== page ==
In order to improve volumetric sweeping efficiency in medium and light oil reservoirs, polymer flooding has been implemented on a pilot and commercial scale. Polymeric solutions allow the viscosity of the injection water to be increased and the mobility ratio to be improved, exerting a better displacement and thrust in the porous medium. Taking into account reservoir conditions and flow conditions, the polymers used for enhanced recovery must have good thermal, chemical, and mechanical stability. In general, polyacrylamides have been normally applied in enhanced recovery projects. However, their properties make them weak in the harsh environments of the reservoir and water. In this way, the improvement of the normally used polyacrylamides and the development of new polymers with these characteristics constitute potential focuses of research and study. From another perspective, the treatment of residual biomass has also become a focus of study.
Converting waste into materials with higher value is an ideal pursued by current circular economy models. Furthering the two objectives mentioned shortly is the production and use of biopolymers. Natural polymers are a class of polymers that refer to polymers that come from nature, be it plants or animals. These primarily include existing carbohydrates and proteins that provide structural support. These are derived from extraction from their bulk form in nature, for example, gums or lignin extracted from wood, and from polymers produced by processes such as bacterial synthesis or fermentation.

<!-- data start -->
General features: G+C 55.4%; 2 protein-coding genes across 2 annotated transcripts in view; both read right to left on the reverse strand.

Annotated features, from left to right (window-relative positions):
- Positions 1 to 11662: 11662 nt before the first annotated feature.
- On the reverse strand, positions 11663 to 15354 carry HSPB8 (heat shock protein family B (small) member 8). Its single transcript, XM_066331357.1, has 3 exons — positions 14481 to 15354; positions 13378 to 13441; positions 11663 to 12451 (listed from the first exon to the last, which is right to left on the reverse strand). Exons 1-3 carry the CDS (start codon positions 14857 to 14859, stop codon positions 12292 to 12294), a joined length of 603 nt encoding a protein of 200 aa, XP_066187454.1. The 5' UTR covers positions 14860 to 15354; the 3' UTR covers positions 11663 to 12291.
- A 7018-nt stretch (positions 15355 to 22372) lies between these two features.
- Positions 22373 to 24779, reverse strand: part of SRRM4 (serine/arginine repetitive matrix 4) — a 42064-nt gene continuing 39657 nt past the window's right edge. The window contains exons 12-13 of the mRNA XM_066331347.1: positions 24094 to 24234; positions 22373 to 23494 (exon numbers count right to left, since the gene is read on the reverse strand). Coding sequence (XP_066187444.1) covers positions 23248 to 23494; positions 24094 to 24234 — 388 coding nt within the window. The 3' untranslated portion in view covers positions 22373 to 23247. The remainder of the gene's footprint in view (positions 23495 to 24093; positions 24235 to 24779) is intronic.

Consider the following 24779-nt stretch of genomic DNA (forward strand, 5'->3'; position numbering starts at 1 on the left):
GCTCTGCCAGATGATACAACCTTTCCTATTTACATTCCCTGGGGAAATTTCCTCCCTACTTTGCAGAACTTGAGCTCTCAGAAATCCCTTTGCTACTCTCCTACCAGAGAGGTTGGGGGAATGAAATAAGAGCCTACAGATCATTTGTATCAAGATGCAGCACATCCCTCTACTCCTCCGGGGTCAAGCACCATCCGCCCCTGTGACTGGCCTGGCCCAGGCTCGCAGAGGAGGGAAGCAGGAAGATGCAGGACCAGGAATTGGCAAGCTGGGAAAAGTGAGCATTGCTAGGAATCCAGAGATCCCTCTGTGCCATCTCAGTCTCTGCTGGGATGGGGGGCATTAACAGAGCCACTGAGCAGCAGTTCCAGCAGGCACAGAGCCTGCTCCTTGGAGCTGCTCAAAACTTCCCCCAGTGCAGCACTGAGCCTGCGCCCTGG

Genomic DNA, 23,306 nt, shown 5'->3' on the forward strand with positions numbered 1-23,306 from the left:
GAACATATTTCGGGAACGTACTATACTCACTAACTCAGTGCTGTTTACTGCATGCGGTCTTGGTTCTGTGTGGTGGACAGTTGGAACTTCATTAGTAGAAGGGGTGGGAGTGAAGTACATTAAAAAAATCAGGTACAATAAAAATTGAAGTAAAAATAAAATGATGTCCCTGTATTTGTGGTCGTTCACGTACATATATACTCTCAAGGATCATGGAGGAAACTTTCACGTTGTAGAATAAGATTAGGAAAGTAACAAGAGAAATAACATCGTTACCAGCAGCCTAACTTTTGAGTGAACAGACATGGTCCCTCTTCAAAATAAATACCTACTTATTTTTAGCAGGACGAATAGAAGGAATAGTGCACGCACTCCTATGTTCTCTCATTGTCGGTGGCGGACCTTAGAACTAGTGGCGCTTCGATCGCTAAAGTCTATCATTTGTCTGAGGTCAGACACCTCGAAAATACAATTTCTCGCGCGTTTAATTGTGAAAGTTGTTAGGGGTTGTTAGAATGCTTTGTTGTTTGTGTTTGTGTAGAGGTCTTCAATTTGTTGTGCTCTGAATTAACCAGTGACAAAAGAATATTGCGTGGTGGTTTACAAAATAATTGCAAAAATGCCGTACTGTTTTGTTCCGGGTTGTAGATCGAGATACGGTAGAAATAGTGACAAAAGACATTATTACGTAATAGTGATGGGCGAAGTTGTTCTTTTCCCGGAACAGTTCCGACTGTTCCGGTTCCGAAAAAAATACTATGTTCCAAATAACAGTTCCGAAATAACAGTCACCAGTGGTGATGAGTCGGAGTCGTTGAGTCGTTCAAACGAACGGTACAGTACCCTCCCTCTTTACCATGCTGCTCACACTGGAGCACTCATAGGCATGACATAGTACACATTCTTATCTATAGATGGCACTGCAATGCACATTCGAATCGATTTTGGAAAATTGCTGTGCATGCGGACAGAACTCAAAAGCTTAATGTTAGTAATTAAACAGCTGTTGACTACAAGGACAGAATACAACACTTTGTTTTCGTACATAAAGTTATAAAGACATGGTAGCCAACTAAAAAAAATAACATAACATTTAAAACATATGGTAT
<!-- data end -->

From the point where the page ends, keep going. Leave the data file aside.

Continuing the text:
Biopolymers are mostly obtained through fermentation processes. Different investigations have used residual biomass such as the peel of some fruits rich in cellulosic components. The state of the art reports the application in experimental studies of the following biopolymers:
- Xanthan gum
- Welan gum
- Guar gum
- Mushroom polysaccharides
In 2014, a pilot test was carried out at the Bockstedt field in northern Germany. The test involved the injection of a biopolymer in a pattern of three producing wells and one injection well. More than 45,000 m3 (283,000 barrels) of biopolymer solution were injected. As a result, the oil production rate increased by more than 20% compared to water injection. This pilot test confirmed adequate injectivity and early results in better oil production.
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